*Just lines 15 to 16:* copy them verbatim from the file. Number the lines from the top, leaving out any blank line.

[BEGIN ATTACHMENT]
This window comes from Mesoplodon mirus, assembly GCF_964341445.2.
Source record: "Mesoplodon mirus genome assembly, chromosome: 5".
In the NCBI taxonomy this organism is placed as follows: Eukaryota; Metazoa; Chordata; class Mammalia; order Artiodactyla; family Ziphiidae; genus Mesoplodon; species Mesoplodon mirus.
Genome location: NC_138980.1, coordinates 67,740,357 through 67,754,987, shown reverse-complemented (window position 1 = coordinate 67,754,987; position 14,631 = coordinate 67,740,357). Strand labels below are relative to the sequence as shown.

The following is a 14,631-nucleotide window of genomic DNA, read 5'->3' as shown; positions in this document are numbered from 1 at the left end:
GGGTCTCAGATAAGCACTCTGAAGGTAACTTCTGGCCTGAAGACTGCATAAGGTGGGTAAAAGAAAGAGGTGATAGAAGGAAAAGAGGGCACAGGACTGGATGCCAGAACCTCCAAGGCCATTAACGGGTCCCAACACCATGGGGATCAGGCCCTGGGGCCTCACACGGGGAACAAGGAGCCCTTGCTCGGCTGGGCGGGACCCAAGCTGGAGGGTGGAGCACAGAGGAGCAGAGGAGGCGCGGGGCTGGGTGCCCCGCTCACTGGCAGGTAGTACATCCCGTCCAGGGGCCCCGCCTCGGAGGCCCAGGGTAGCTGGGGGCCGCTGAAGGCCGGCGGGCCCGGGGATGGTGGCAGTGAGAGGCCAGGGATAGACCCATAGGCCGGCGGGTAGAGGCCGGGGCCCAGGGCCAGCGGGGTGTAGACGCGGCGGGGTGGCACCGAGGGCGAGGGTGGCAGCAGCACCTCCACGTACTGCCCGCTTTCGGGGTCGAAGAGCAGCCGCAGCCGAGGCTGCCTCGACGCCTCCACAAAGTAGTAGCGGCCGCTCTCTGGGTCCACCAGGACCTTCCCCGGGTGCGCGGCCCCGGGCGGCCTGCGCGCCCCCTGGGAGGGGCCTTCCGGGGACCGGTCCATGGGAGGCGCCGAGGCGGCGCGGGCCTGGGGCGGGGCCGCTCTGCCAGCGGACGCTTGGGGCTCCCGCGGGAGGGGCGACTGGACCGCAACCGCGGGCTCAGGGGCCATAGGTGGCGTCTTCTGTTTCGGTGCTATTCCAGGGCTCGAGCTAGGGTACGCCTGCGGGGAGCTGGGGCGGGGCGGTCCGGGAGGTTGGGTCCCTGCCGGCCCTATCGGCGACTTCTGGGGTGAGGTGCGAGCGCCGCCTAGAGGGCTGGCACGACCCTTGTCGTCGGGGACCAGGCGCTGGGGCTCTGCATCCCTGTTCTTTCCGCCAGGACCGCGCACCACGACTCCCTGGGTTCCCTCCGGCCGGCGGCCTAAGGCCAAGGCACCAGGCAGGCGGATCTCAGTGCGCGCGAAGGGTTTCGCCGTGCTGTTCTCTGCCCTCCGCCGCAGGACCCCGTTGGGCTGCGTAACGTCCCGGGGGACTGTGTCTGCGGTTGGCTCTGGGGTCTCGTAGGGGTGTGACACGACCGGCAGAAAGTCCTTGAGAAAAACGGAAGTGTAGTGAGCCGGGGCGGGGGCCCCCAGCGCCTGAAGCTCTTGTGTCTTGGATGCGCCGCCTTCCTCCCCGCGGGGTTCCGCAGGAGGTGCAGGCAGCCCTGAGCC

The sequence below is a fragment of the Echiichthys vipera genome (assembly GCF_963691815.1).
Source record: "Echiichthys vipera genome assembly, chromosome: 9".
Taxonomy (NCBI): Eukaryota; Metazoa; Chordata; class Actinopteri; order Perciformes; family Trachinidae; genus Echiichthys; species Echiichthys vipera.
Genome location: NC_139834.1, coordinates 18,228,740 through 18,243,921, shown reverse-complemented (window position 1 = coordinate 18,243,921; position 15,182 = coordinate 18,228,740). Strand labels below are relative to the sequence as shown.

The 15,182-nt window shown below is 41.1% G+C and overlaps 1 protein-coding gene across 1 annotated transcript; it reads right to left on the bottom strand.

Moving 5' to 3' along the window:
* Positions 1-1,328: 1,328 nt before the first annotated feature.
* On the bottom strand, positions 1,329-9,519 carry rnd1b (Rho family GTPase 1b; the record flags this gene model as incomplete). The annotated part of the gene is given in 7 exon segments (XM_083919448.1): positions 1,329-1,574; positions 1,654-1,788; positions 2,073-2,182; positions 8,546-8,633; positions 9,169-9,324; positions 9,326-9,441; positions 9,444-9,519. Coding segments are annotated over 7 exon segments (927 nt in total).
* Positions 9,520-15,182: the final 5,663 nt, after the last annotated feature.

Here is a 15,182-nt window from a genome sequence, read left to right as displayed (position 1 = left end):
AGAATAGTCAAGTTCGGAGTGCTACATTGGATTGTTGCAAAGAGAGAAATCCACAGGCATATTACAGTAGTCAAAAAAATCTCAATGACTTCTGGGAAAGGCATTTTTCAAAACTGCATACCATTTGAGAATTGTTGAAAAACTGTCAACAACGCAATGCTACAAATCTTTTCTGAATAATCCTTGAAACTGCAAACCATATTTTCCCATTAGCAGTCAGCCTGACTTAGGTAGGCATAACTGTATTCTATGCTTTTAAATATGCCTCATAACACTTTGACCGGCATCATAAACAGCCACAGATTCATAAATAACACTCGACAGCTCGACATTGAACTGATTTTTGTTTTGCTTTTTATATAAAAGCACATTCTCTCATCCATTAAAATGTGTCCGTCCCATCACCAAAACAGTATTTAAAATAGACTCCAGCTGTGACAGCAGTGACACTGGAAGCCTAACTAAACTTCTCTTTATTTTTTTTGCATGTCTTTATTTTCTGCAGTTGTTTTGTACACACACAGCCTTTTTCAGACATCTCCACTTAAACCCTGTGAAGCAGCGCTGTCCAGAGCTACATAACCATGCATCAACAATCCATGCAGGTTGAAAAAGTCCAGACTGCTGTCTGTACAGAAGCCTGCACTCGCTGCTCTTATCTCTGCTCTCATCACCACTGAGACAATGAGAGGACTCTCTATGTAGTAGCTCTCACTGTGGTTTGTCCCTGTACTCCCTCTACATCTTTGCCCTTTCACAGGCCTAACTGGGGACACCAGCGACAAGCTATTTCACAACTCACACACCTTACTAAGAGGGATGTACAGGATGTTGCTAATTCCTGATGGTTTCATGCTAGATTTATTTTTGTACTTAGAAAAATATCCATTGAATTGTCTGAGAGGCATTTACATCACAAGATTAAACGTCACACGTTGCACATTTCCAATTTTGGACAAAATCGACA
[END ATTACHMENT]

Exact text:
* Positions 9,520-15,182: the final 5,663 nt, after the last annotated feature.

Here is a 15,182-nt window from a genome sequence, read left to right as displayed (position 1 = left end):